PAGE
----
© 2022
Virginia's Public Radio
Play Live Radio
Next Up:
0:00
0:00
Available On Air Stations

Plan B for Bad Knees

Johnson.jpg
RadioIQ
/

About 14 million Americans have arthritis in their knees, causing pain and limited mobility.  Some will have surgery to install an artificial knee, but that’s an expensive, time-consuming process that isn’t recommended for people under the age of 55.  Now, a Charlottesville man is offering Plan B – a customized brace that takes pressure off the knee and allows people to walk, run and take part in  sports with less pain.

Dave Johnson was trained as an engineer,  but he says that’s not where he got his gift for repairing almost anything.

“I grew up on a Dairy farm, which  taught me how things work, and most importantly how to fix things when they break down," he recalls. "Often times you don’t have the tool or the part, so you have to improvise.”

He loved snowboarding, but an old football injury left him with an arthritic knee that was keeping him off the slopes.  Doctors like Winston Gwathmey, an orthopedic surgeon at UVA, said knee replacement was not a good option for Dave.

“Let’s say you’re in your late 20’s, early 30’s, and you have knee arthritis. A knee replacement might not be a good idea, because that knee replacement is going to have to live as long as you live," he explains.  "You might be able to get 20 years out of a knee replacement, but a young person might put more mileage on that knee replacement and wear it out more quickly.”

And a second or third joint replacement may not be as effective as the first, so Johnson decided to invent Plan B -- a brace that would shift weight off his bad knee.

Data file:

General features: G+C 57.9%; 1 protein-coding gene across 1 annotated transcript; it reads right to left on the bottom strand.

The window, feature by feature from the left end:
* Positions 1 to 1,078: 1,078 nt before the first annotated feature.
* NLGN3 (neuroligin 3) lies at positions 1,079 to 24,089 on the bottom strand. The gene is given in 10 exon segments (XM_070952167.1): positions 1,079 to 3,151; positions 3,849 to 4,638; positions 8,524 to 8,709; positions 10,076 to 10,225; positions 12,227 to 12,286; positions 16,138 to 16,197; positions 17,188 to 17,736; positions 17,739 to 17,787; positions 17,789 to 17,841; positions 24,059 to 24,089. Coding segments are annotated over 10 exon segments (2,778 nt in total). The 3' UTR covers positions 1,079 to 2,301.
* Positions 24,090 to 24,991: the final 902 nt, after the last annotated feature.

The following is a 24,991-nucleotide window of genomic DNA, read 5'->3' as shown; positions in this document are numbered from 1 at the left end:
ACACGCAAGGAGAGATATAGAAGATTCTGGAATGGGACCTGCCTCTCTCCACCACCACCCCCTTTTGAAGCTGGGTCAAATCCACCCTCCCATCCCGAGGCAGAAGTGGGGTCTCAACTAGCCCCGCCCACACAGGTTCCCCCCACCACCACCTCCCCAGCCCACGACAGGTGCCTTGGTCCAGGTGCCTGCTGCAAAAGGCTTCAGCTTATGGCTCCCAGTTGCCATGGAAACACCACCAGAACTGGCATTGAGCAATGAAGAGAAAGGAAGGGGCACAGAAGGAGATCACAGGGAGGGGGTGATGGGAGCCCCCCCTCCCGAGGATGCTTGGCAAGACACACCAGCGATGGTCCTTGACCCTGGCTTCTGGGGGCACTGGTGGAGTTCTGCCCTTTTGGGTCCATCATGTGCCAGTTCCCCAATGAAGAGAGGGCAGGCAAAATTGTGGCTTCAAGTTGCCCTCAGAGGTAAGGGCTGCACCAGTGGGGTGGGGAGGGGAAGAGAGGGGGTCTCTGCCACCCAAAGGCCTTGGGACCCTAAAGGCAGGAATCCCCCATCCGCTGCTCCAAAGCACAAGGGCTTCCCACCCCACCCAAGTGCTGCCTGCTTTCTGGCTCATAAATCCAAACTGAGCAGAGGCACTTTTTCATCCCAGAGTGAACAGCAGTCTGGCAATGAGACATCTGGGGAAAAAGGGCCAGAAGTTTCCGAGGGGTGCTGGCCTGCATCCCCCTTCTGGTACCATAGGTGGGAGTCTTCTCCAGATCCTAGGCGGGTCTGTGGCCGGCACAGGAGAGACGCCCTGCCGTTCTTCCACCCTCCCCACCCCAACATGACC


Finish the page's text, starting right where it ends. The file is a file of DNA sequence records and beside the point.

“Every one pound on your body is like 3-8 pounds on your knee, so you’re actually offloading weight from your body to a mechanical device.  It is transferring the weight away from your knee to the back of your thigh and the back of your calf.”

He spent five years working on the design with help from doctors and engineers at UVA, and emerged with a design he calls the Icarus Ascender.

“It acts just like a normal stabilization brace, but then you can increase the amount of tension or torque in the hinge, so you can see it’s springing you back up, and you can gradually increase that torque and really get a lot of assistance,” Johnson says.

The brace weighs less than a pound, is easy to customize and relatively cheap to make.

“This is entirely 3-D printed based on an iPhone scan.  We actually have this app.  It takes a rapid 3-D scan. Then we can make a brace around that.”

Medicare and other insurers now cover the brace, but for those who must pay out of pocket Johnson says a customized brace is available for under $1,400 and an off-the-shelf model sells for under a thousand.  Winston Gwathmey says it could be useful not only for young arthritis patients but for older people who are not strong enough to undergo surgery and rehabilitation.

Gwathmey_Wintston-Teaching_BEST-1024x819.jpg
Credit UVA
/
Orthopedic surgeon Winston Gwathmey says knee replacement is not recommended for most patients under 55.

“It can take 3 or 4 months to fully recover from knee replacement surgery, because you have to get the muscles strong again and learn how to walk again, and sometimes there’s realignment of the leg associated with knee replacement surgery, so it takes some time to learn how to basically walk with the new knee.”

Inventor David Johnson hopes the design could also be adapted to help people with arthritis in other joints.  

Sandy Hausman joined our news team in 2008 after honing her radio skills in Chicago. Since then, she's won several national awards for her reporting from the Society of Professional Journalists, the Society of Environmental Journalists, the Radio, Television and Digital News Association and the Public Radio News Directors' Association.